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Tolkien's World from A to Z: The Complete Guide to Middle-Earth Paperback – December 4, 2001
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From Publishers Weekly
With the release of The Fellowship of the Rings in movie theaters this December, Tolkien enthusiasts might consider Robert Foster's The Complete Guide to Middle-earth: From The Hobbit Through The Lord of the Rings and Beyond as essential to their viewing pleasure as popcorn. For anyone who's ever wondered "who's Beren?," "where's the Great Shelf?" or "what's the Council of Gondor?," this A-Z reference describes every person, locates every place and explains everything in Tolkien's saga.
Copyright 2001 Cahners Business Information, Inc.
From the Inside Flap
For the millions who have already ventured to Middle-earth, and for the countless others who have yet to embark on the journeyhere is the one indispensable A-to-Z guide that brings Tolkiens universe to life.
From Adaldrida Brandybuck to Zaragambaevery Hobbit, Elf, Dwarf, Man, Orc, or other resident of Middle-earth is vividly described and accurately located in proper place and time.
Colorfully detailed descriptions of geographical entries allow you to pick up the action anywhere in Middle-earth and follow it through all five volumes.
From stars and streams to food and flora, everything found in Middle-earth is alphabetically listed and, when necessary, cross-referenced.
HERE IS TRULY A MASTER KEY
TO TOLKIENS MIDDLE-EARTH
Top customer reviews
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If you are totally into Middle-Earth and don't already own it, this should make a fine addition to your collection.
I purchased it to "hopefully" help my middle school kid better understand and relate to this classic series as all he knows of them at this point are the movie versions. Not knocking the movies as they are all great entertainment and worth the watch but like all movies, great as they are, they are not the fully-fleshed-out literary works that I feel should be part of everyone's pleasure reading and literary education.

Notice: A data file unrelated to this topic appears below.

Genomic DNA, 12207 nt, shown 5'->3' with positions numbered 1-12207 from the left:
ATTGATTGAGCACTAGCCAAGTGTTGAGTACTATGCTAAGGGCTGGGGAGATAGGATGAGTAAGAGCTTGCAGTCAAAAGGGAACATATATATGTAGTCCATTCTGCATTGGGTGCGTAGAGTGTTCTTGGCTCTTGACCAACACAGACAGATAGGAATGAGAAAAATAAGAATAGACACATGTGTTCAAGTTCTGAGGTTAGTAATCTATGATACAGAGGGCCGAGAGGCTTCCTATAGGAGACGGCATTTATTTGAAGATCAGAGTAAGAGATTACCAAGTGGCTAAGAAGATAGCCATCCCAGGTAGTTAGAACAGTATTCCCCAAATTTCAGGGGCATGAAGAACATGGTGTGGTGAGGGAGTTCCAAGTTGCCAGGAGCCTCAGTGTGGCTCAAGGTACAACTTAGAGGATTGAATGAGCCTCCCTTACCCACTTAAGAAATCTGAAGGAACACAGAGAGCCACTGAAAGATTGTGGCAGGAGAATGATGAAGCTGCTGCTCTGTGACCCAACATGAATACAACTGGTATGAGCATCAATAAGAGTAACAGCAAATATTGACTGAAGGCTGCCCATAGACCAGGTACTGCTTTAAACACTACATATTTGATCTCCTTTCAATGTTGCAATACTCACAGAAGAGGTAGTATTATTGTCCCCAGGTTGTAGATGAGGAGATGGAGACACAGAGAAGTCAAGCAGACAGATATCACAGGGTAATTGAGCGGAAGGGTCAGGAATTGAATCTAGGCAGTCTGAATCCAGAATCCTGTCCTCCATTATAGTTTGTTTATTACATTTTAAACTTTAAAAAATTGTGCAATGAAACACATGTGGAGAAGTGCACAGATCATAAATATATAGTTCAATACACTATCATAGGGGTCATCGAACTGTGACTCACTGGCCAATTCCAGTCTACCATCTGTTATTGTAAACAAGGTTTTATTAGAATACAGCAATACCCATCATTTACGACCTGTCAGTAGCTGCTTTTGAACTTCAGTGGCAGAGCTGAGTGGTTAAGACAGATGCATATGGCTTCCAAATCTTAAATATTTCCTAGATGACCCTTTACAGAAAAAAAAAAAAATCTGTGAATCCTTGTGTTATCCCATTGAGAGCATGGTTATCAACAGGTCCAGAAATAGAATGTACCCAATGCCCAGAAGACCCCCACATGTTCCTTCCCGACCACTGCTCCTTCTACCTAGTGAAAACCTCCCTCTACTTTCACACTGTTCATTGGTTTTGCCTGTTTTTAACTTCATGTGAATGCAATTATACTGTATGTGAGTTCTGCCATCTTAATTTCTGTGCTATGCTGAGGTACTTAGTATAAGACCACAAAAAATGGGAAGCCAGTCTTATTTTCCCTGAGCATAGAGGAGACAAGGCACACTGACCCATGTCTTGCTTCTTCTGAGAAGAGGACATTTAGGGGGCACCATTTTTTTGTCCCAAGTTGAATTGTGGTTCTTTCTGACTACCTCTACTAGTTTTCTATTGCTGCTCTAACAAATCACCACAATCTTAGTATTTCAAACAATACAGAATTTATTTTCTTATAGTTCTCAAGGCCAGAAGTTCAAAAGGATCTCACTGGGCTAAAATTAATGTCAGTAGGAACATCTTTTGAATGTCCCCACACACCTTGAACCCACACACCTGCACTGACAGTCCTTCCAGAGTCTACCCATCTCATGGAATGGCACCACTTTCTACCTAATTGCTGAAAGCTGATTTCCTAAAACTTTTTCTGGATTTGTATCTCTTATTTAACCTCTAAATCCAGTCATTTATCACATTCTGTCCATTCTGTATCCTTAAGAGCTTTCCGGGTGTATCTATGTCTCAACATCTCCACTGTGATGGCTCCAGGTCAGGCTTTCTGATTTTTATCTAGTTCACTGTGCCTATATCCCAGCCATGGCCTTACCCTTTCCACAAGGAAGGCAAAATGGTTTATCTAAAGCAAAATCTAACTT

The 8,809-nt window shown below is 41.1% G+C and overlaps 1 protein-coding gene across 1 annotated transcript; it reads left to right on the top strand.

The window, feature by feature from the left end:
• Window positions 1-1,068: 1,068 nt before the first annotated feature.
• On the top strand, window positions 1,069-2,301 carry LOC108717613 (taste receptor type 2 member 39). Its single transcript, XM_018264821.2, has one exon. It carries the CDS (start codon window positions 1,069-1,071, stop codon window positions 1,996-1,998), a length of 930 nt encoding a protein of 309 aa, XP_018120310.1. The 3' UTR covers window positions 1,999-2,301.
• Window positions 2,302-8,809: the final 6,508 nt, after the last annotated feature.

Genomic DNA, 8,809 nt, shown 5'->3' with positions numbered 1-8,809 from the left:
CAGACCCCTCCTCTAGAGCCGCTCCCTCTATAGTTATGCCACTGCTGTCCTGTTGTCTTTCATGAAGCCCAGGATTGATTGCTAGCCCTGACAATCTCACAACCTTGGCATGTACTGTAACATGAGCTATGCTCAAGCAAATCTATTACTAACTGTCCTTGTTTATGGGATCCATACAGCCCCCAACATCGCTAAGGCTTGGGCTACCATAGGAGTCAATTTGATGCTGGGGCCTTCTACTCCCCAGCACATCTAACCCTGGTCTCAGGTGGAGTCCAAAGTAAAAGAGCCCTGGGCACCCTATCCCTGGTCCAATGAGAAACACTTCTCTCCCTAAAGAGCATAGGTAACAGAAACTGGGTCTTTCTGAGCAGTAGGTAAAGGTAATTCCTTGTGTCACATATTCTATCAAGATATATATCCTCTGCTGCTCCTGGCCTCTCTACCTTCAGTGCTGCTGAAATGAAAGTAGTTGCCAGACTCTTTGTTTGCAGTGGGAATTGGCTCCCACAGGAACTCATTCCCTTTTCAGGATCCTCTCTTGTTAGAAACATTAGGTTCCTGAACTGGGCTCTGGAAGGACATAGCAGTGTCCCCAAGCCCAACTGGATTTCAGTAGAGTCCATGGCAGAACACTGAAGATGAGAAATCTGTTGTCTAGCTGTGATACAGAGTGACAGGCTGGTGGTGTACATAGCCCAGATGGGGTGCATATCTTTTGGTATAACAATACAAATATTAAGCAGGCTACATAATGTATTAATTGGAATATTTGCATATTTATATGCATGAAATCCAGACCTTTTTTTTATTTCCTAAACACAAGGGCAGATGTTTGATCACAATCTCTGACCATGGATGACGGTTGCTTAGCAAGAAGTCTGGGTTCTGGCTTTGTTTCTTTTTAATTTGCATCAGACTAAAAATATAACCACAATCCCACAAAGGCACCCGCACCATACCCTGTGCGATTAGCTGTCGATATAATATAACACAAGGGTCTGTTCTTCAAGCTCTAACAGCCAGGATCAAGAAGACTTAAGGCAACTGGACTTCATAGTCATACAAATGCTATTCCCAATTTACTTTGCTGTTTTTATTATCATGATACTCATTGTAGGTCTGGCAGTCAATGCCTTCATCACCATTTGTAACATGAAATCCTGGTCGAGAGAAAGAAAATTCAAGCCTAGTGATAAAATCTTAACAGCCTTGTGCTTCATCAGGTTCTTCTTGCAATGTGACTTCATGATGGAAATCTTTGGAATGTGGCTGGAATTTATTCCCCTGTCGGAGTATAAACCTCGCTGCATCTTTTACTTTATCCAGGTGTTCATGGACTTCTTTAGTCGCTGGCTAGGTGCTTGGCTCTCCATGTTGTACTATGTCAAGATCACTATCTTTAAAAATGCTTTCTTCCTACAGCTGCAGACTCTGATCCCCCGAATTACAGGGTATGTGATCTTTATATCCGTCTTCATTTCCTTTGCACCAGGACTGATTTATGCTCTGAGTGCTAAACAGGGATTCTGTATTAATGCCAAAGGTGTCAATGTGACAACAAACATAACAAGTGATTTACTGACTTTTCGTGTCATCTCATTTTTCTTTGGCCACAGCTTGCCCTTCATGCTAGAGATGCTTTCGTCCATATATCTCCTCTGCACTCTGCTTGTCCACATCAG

I heartily concur. Having read the Pentalogue (Silmarillion-Hobbit-Lord of the Rings) twice, and this book clears up many of the obscure people, places, and events. Sometimes I have found the indices in "The Return of the King" to be wanting, or have wanted to have more of a dictionary- or cyclopedia-type entry. This book meets this need.
(In plain English, if you have a term paper to write, then get this book and save your grade.)
In fact, this book has no equals, and only two rivals: Tolkien's own indices, and Peter Kreeft's philosophical concordance found in "The Philosophy of Tolkien." (ISBN: 1586170252).
I have only two critiques. The first problem is that we have too many editions of Tolkien. We have no "Standard Text" with a universal pagination. This is really a problem that only the estate of JRR can solve. To his credit, Foster has a conversion formula on page 569, which is on some help. However, I still find myself flipping pages with my newer film tie-in editions.
Secondly, I would have like to have an enlarged edition of this book. I would keep the entries, but also expand them. Entries would include literary aspects of the characters, Christian symbolism of the characters, and also "behind the scenes" information form the 12 Lost Tales books and Tolkien's letters. (Such as the comments on Tom Bombadil. ) A model for this book is the Star Wars Databank web-page. This may require a multi-volume encyclopedia. So be it--Tolkien is worth it.
Until this big book get compiled, we can count upon Foster's book to do the job that we need it to do, and this is to enliven Tolkien's masterwork.